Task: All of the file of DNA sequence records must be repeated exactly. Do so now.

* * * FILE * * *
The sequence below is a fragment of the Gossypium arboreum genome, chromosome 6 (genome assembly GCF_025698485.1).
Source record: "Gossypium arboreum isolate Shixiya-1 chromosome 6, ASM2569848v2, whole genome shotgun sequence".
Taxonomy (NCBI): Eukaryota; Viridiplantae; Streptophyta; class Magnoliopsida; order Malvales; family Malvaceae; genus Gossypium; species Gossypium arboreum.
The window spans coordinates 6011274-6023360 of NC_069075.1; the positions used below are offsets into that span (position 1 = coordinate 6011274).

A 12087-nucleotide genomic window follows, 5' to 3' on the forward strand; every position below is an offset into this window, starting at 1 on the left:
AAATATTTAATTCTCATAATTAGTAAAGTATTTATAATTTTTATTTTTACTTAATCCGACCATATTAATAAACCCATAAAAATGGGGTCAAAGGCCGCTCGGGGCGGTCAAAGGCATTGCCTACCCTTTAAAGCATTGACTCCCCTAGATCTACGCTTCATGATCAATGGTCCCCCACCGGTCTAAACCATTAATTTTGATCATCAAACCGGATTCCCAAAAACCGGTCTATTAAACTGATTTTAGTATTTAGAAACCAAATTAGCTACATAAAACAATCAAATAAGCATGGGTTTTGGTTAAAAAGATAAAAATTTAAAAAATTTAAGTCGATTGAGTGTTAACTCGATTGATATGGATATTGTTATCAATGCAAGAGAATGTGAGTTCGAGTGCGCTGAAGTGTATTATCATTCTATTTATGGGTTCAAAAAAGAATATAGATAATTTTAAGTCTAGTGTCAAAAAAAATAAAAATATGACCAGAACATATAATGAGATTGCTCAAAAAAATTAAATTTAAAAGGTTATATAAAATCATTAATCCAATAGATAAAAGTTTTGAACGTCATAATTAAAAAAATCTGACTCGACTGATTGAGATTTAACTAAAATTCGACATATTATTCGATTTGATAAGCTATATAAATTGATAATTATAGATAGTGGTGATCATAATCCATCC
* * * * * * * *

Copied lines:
The sequence below is a fragment of the Gossypium arboreum genome, chromosome 6 (genome assembly GCF_025698485.1).
Source record: "Gossypium arboreum isolate Shixiya-1 chromosome 6, ASM2569848v2, whole genome shotgun sequence".
Taxonomy (NCBI): Eukaryota; Viridiplantae; Streptophyta; class Magnoliopsida; order Malvales; family Malvaceae; genus Gossypium; species Gossypium arboreum.
The window spans coordinates 6011274-6023360 of NC_069075.1; the positions used below are offsets into that span (position 1 = coordinate 6011274).

A 12087-nucleotide genomic window follows, 5' to 3' on the forward strand; every position below is an offset into this window, starting at 1 on the left:
AAATATTTAATTCTCATAATTAGTAAAGTATTTATAATTTTTATTTTTACTTAATCCGACCATATTAATAAACCCATAAAAATGGGGTCAAAGGCCGCTCGGGGCGGTCAAAGGCATTGCCTACCCTTTAAAGCATTGACTCCCCTAGATCTACGCTTCATGATCAATGGTCCCCCACCGGTCTAAACCATTAATTTTGATCATCAAACCGGATTCCCAAAAACCGGTCTATTAAACTGATTTTAGTATTTAGAAACCAAATTAGCTACATAAAACAATCAAATAAGCATGGGTTTTGGTTAAAAAGATAAAAATTTAAAAAATTTAAGTCGATTGAGTGTTAACTCGATTGATATGGATATTGTTATCAATGCAAGAGAATGTGAGTTCGAGTGCGCTGAAGTGTATTATCATTCTATTTATGGGTTCAAAAAAGAATATAGATAATTTTAAGTCTAGTGTCAAAAAAAATAAAAATATGACCAGAACATATAATGAGATTGCTCAAAAAAATTAAATTTAAAAGGTTATATAAAATCATTAATCCAATAGATAAAAGTTTTGAACGTCATAATTAAAAAAATCTGACTCGACTGATTGAGATTTAACTAAAATTCGACATATTATTCGATTTGATAAGCTATATAAATTGATAATTATAGATAGTGGTGATCATAATCCATCC